Viruses, rootkits and other forms of malware can slow down or put a screeching halt on business operations depending on their magnitude. They can emerge in a variety of ways and their purpose and effect can vary greatly. Additionally, affected individuals may not even realize there is an issue for some time. This not only delays the time it takes to raise an alarm to the relevant personnel, but it also gives the malicious code of malware more time to work in your environment.
Ransomware is potentially the most crippling form of malware to businesses today. It has rendered important files useless throughout entire corporations just because of a single mistake made by a single user. To shed some light on the matter, this piece provides a high-level overview of ransomware.
How Ransomware Works
Ransomware is a special type of malware that is built to yield monetary gain to its creators. There are various ways in which a computer can become infected with ransomware, but the results are the same.
Once a machine is infected, files in various folders go through a silent encryption process. Usually, this results in files being recognized as erroneous file types, which prevents them from being opened and used by their designated program. An example of this is word files, which usually have a file type of doc or docx. These file types indicate that the files work with word processing software such as Microsoft Word. However, encryption by ransomware changes both the file and the file type. The Ryuk Ransomware for example encrypts data and the file type becomes ryk, which is not recognized by any applications. Changing the file type manually does not help (due to the content encryption) and so the file is stuck being useless. Additionally, the ransomware then moves to encrypt files on all systems and servers that the infected user’s profile can access, which can likely cripple operations.
Once the encryption takes place, a notice is generated to bring the infection to the user’s attention. This may be in the form of changing the user’s wallpaper or opening a created text file with the desired information. This is where the ‘ransom’ part comes into play. The notice has a few objectives:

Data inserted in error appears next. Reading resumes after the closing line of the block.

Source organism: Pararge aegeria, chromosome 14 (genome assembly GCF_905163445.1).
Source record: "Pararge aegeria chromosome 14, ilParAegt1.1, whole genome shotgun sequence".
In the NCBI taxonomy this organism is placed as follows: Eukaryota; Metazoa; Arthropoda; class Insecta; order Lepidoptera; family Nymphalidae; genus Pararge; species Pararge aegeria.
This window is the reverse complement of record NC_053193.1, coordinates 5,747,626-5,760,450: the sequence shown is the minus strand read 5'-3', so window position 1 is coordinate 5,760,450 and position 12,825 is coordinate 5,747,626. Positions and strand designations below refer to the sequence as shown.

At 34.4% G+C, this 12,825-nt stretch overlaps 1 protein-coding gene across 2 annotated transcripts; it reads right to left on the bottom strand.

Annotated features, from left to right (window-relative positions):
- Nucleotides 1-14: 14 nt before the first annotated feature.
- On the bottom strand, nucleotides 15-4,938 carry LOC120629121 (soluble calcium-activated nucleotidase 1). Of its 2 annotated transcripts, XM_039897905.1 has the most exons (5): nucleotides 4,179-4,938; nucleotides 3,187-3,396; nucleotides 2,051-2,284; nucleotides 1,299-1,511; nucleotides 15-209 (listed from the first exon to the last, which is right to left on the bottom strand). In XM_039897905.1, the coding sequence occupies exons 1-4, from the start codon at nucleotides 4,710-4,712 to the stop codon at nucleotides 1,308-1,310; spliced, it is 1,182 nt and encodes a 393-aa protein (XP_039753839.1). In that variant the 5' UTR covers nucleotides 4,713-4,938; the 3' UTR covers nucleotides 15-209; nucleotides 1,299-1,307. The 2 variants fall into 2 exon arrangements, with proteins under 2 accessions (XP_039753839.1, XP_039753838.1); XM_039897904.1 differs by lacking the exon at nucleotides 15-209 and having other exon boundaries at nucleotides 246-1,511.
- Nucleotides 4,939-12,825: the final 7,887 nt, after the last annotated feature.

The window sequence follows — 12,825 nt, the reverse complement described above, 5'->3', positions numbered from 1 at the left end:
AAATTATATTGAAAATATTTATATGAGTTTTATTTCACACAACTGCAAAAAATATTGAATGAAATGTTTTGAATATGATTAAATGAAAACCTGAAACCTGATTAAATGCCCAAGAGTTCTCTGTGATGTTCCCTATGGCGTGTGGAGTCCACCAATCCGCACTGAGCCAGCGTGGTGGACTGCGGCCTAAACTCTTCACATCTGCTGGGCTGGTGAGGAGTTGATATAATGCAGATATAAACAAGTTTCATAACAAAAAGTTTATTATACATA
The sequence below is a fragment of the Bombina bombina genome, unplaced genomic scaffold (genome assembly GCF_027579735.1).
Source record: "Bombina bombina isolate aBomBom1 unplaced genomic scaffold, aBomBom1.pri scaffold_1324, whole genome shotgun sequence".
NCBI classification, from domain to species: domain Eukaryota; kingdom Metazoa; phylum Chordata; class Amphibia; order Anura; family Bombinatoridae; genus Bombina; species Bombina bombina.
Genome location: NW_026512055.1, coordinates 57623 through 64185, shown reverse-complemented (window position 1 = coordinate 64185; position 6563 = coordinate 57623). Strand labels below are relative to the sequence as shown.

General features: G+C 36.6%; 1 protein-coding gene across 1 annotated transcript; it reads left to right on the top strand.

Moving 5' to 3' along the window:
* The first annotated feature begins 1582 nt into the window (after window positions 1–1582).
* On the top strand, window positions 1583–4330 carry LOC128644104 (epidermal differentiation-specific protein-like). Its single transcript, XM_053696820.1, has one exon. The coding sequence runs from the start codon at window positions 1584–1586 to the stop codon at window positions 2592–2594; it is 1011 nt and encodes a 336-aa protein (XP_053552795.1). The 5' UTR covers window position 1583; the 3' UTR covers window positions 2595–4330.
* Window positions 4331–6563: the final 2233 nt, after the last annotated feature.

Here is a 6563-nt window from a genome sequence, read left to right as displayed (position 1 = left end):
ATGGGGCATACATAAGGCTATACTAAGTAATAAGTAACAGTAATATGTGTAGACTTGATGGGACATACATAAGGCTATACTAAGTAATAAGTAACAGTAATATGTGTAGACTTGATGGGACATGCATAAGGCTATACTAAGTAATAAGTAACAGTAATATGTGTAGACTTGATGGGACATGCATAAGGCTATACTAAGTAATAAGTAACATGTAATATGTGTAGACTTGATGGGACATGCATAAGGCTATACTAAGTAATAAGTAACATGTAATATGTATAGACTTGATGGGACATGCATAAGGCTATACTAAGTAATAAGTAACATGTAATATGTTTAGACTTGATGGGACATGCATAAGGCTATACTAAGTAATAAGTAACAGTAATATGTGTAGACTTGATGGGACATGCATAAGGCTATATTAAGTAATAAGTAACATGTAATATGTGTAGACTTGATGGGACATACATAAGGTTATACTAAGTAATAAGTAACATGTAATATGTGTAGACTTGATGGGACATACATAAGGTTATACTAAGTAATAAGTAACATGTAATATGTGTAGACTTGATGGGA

• Communicate that files have been encrypted
• Explain that decryption of files is impossible without the decryption key, which only the attackers possess
• Explain that seeking assistance of the authorities is futile
• Request payment and advise payment details with the promise of decrypting the files once they are paid
Usually attackers provide an untraceable email address for their contact address and they provide details to be paid in Bitcoin as opposed to regular currencies. All these factors come together to create a ransom situation, which is why the name Ransomware was chosen.
What Preventative Measures Can You Take?
The prospect of having the process described above take place in your business is a scary one as it can leave your operations at a standstill as it has for others. The truth is there is no guarantee of decryption of your files even if you were to pay the ransom, however, you are encouraged not to do so as it promotes this kind of attack.
The only preventative measure that can really be taken is that of education for those interacting with your systems. While you can try to instill the basics such as avoidance of clicking on links in e-mail, the recommendation is that you invest in a comprehensive and formal Security Awareness Training. This should be an exercise that is repeated on intervals such as bi-annually or annually to ensure that the message is instilled in employees. You can also invest in Anti-Malware software.
You may also want to consider performing a security assessment of your IT environment. If your current team is unable to do so, consider hiring a firm to do it for you.